Having said that, overall, I think “Paul” is fairly successful. I do think that Pegg and Frost have an onscreen bond that is impossible to question. They’ve got a great easy rhythm to the way they work together, and they’ve surrounded themselves with some very strong supporting cast members. Kristen Wiig probably comes off best overall, and part of that is because it’s a very clever conceit. She’s the daughter of a longtime fundamentalist, and she believes the Earth is 4000 years old and that there was no evolution. When she comes face to face with Paul, her entire world (and beyond) view shifts, and she spends the rest of the film making up for lost time. She is absolutely adorable as she learns to swear and smoke and more, and it seems genuine. It’s character based, and in a way, it’s the most overtly atheistic storyline in a film since “The Invention Of Lying.” Jason Bateman, Joe Lo Truglio and Bill Hader are the agents in pursuit of Paul, and they all shine in different ways. Hader sort of runs away with the movie for me, and like Wiig, he plays a character who experiences a paradigm shift, and who makes some big decisions as a result. In both cases, there’s nothing about the humor that comes from something else. It’s all about these characters responding to a real situation. Sigourney Weaver didn’t really work for me, but it’s because it’s treated more like a joke than a character. Blythe Danner is great, on the other hand, because she’s allowed a very real reaction to Paul as a character.
And that, in my opinion, is the film’s greatest accomplishment. Paul works as a character, as a performer, as a living thing. He is successfully realized by both the digital and physical artists who worked on him, and it’s easy to stop thinking about him as an effect and simply accept him. Yes, I was well aware that Seth Rogen was the voice of Paul, because Seth is so recognizable, but because Seth plays things so casually, the animators had to change the typical big-gesture big-energy animation that characterizes your typical CGI creations. Paul is fairly laid back, and he’s conversational, and he’s able to give an impression of improvisation. That’s one of the things that distinguishes a performer from an effect in my opinion, and that’s what makes the Muppets performers and not just puppets. There is room for the accidental, and Paul gives off that impression.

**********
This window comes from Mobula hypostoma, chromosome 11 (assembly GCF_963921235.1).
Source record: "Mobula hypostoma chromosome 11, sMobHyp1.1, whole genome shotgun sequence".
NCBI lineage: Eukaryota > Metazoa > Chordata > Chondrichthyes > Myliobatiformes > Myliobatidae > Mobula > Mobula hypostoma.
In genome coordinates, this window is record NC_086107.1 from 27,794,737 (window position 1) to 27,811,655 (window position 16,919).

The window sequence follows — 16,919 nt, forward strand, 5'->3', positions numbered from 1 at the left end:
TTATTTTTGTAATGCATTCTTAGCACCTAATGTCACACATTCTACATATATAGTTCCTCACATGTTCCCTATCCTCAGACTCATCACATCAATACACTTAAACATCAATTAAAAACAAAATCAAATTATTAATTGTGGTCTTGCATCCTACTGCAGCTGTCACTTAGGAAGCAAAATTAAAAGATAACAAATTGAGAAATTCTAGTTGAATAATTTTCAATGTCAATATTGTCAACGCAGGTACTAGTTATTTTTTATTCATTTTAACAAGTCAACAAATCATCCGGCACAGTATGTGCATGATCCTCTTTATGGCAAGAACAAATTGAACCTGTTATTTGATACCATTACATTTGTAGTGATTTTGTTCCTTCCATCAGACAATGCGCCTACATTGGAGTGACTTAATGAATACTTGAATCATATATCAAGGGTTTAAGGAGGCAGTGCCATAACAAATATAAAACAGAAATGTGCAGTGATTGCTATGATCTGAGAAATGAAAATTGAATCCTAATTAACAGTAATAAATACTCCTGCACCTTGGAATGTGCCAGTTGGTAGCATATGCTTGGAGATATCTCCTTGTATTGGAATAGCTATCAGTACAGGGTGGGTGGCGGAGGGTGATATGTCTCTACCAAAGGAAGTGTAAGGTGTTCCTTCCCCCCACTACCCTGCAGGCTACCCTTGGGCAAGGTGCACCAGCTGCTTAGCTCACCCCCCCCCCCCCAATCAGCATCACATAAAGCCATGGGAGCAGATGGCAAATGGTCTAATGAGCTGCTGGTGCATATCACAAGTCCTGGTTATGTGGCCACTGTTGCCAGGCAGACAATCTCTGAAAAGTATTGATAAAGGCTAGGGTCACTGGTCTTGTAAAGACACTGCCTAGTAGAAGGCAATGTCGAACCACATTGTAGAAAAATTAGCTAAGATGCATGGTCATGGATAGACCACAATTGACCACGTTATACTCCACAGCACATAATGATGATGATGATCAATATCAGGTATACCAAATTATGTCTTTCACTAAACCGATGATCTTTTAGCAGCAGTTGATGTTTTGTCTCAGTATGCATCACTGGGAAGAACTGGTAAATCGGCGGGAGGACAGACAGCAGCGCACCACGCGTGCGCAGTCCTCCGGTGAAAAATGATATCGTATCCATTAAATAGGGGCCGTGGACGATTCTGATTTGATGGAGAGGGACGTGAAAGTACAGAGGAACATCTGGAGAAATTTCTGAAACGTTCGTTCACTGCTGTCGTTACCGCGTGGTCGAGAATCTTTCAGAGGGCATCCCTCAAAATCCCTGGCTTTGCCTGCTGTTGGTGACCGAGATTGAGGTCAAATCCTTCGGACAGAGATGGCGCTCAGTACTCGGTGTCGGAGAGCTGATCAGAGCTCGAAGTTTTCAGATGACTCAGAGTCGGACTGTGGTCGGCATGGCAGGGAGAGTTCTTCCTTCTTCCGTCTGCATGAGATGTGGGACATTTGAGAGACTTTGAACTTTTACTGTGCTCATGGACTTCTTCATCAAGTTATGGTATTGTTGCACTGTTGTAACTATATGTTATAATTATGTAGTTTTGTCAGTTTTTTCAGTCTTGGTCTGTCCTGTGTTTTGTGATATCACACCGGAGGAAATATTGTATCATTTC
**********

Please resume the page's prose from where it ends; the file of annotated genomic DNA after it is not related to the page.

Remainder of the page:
The film delivers laughs and heart and some strong ideas and energy, and Greg Mottola is to be credited with finding way to wrangle a number of different tones into something cohesive, and it’s one more quiet triumph in a row for him. “Superbad,” “Adventureland,” and now this, he’s developing into a gentle wit with a huge human heart, and that’s what makes these films live and breathe beyond what could easily be some pretty narrow genre restraints. If you don’t mind the overt reference stuff, you’ll probably like it even more than I did, but even with that stuff, “Paul” is strong fun, and proves that Frost and Pegg working as a writing team have a voice distinct from whatever other work they’ve done. I look forward to them continuing to redefine their onscreen partnership in fresh ways in many more films to come.
“Paul” opens everywhere March 18 and just premiered at the SXSW Film Festival.